Born in St. Louis to an entrepreneur father and visually gifted mother, the art history major spent her early career in New York City discovering just what form of art she’d like to pursue. Finally landing on interior design, Heather started her own business and moved to Durham 14 years ago. She now lives in a Liggett & Myers’ Bullington Warehouse loft with her kids, Walker, 14, and Blaire, 12, who attend Durham School of the Arts and Montessori Community School, respectively.
Heather has been an artistic person all her life; after earning a degree in art history from Wheaton College, she moved to the Big Apple and tried her hand at many art-related trades, from art administration to writing about art.
“None of it was right,” Heather says. “I felt a certain failure for a while.”
Eventually, she found her niche with interior design. Heather surrounded herself with volumes of design books, binge watched TLC’s “Trading Spaces,” wrote to designer after designer to intern, and finally landed a gig with architect Robert Couturier, who agreed to let Heather file and copy for his staff.
“I hardly remember speaking while I had that job,” Heather says. “I was so terrified.” But during that time she was also able to attend Parsons School of Design. Slowly but surely, her design career gained traction and finally found its sweet spot when Heather moved to Durham.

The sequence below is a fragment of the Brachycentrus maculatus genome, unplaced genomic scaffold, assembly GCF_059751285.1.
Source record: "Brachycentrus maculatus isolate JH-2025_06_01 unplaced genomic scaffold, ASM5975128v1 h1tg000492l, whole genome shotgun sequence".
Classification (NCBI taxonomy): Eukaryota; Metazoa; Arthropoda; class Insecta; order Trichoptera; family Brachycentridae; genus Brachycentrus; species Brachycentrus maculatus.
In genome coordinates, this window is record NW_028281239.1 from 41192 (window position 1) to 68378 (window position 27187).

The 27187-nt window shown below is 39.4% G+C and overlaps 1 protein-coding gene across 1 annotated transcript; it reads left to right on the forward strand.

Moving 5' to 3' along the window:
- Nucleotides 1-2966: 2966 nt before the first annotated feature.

During the onset of the move, Heather bought the domain for Heather Garrett Interior Design and started networking with the only person she knew thus far in the area: her realtor. It was after designing a Forest Hills show house for the Junior League of Durham and Orange Counties that her business really hit its stride. Heather attributes her success to Durham’s host of transplants who find themselves attracted to her sophisticated, modern Southern aesthetic. “I was something different,” Heather says. In Durham, some of her projects include Magpie Boutique‘s remodel, Mateo‘s upstairs dining, Oral & Maxillofacial Surgery Associates‘ Durham office and Croasdaile Dental Arts, among others, as well as residential work in Forest Hills, Trinity Park, Old West Durham, Croasdaile, Hope Valley, Oval Park and downtown in West Village and the Bullington Warehouse. (She’s collaborating with Trinity Design on its common space remodel.)
Today, Heather cherishes her Durham life, residing in a warehouse loft with her children. She finds camaraderie with the many other Durham women – such as Po-Ming Wong of Magpie Boutique, Jennings Brody of Parker & Otis and Dr. Lindy McHutchison of Carolina Vein Center – who have used their savvy to grow businesses in market shifts and amid an energetic community.
“We love what we do,” Heather says on behalf of the group, “and do what we love!”